NTOMBIKAYISE: It is very important. For example for a couple who stay together but are not married. If the boyfriend unfortunately passes on, the boyfriend’s family can state that that they do not recognise the surviving girlfriend as she was not married to the deceased. These kind of situations can lead to inequities, especially if there are children involved and considerable assets.
So if you are in a relationship with someone but do not want to marry them, you can make a will and have them as one of the beneficiaries if you wish for them to inherit from your estate should you die. This is but one of many situations that demonstrates the importance of a will.
PRESENTER: What are the requirements to make a will?
GIFT XABA: In order to execute a valid will, you need to observe the following:
- There must be the intention to execute a will;
- The will must be in writing;
- The testator must be 16 years or older & mentally capable of appreciating the nature and consequences of his/her actions;
- The testator must sign the will in the presence of 2 witnesses; and
- The witnesses must be 14 years or older and capable of giving evidence in a court of law.
The above are the essential requirements of will making provided by section 2 & 3bis of the Wills Act, 1953.
PRESENTER: WHAT ARE THE DISADVANTAGES OF NOT HAVING A WILL?
GIFT XABA & MBULELI KOLISI: The disadvantages of dying without a will are that:
- You lose the power to give guidance or to instruct how your estate, something you have worked for all your life, should devolve;
- This may translate to a huge family dispute over who inherits; and
- You fail to safeguard the interest of your most vulnerable dependants and love ones, as their interests may not be well represented when your estate devolves intestate.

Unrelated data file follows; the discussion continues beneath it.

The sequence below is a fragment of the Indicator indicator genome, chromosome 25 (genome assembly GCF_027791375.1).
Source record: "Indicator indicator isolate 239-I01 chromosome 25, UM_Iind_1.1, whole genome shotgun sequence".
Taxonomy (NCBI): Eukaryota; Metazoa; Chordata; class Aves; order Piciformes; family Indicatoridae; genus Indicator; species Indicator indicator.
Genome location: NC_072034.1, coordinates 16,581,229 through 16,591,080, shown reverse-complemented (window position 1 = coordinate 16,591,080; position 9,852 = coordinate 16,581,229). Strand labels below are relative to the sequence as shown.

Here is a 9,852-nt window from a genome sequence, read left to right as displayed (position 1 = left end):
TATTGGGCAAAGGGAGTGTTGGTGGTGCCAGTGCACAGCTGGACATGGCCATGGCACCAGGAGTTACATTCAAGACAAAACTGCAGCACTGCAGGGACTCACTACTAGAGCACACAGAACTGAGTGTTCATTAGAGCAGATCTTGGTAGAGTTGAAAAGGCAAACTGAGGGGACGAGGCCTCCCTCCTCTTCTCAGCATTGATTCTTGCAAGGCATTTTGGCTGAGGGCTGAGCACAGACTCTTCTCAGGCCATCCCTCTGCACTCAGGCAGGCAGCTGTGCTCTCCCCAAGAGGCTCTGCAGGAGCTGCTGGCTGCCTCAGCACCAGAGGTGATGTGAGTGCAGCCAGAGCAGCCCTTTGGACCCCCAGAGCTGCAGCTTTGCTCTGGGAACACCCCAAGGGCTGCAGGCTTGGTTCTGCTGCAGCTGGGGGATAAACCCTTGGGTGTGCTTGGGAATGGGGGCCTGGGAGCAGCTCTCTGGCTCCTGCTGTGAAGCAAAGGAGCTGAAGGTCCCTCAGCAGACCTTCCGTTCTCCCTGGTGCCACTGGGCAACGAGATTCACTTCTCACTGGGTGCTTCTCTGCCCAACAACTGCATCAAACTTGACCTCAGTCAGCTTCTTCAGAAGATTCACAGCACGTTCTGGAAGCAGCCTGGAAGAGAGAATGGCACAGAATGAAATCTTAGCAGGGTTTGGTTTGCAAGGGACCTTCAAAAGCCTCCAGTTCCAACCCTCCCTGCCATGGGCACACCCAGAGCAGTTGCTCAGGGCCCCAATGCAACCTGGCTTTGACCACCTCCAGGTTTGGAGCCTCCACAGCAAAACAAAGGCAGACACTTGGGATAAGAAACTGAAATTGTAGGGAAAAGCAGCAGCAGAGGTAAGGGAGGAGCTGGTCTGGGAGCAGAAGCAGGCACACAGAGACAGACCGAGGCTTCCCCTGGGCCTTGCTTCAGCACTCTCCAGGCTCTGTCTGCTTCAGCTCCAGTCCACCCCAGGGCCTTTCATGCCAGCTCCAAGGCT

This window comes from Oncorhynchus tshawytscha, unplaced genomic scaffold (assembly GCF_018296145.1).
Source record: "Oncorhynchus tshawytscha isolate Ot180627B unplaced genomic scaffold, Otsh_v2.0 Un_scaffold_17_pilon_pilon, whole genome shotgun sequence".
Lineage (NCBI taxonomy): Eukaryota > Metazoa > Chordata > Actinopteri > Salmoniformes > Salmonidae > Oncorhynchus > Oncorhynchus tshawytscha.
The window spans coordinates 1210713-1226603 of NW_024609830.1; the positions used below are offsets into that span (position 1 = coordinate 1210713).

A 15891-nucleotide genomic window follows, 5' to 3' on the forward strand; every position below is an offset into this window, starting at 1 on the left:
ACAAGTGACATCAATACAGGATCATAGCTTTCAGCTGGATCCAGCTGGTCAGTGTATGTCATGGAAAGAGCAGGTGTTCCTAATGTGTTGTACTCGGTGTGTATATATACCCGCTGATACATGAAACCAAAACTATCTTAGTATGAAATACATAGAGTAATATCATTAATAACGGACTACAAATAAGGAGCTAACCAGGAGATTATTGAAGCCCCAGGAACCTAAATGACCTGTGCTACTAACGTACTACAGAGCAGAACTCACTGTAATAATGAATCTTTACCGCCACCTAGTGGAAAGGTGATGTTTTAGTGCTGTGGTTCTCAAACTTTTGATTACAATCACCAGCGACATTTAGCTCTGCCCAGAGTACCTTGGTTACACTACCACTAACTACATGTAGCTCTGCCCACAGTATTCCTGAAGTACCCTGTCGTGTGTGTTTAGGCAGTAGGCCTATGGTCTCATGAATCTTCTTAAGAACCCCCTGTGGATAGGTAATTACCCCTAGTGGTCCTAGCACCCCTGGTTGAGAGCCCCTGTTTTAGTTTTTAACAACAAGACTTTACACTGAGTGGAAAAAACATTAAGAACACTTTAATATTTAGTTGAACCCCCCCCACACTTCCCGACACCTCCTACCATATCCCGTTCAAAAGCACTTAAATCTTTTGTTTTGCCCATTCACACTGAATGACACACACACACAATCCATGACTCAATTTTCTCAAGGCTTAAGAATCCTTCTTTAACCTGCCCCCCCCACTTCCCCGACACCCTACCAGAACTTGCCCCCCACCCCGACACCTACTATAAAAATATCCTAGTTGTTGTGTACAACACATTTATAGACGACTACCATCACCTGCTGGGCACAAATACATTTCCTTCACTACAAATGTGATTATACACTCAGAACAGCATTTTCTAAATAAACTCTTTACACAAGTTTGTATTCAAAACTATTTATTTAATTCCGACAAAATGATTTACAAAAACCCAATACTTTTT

- Also this means that you fail to appoint an executor of your choice. This may lead to a massive family dispute over who should be appointed as the executor of your estate as family members usually are not unanimous about the appointed. A representative of the Master of the High Court will have to intervene which may necessitate mediation to resolve the issue which in turn takes a long period of time, can be costly and cumbersome. Also this may result in the winging up process of your estate being unreasonably protracted and incurring unnecessary costs.
Finally it is important to highlight that if you execute a will and that will gets lost, the position is that when you pass away it will be the same as if you do not have a will. So it is important that the place where you keep your will is recorded so that the will can be located when you pass on. So people should utilise the vital services of an institution like the South African Registry of Wills and Testaments (SARWT). SARWT also provides information regarding Wills and other related matters.
Programme first broadcasted on SABC 1, 12 May 2015
Available on SABC Education Shows’ YouTube channel: Shift 12 - Episode 62: Should I Get A Will?
A Word of Thanks
We would like to extend our gratitude to ProBono.Org, in particular Gift Xaba for representing SARWT on the show and providing an English translation summarising the Q&As.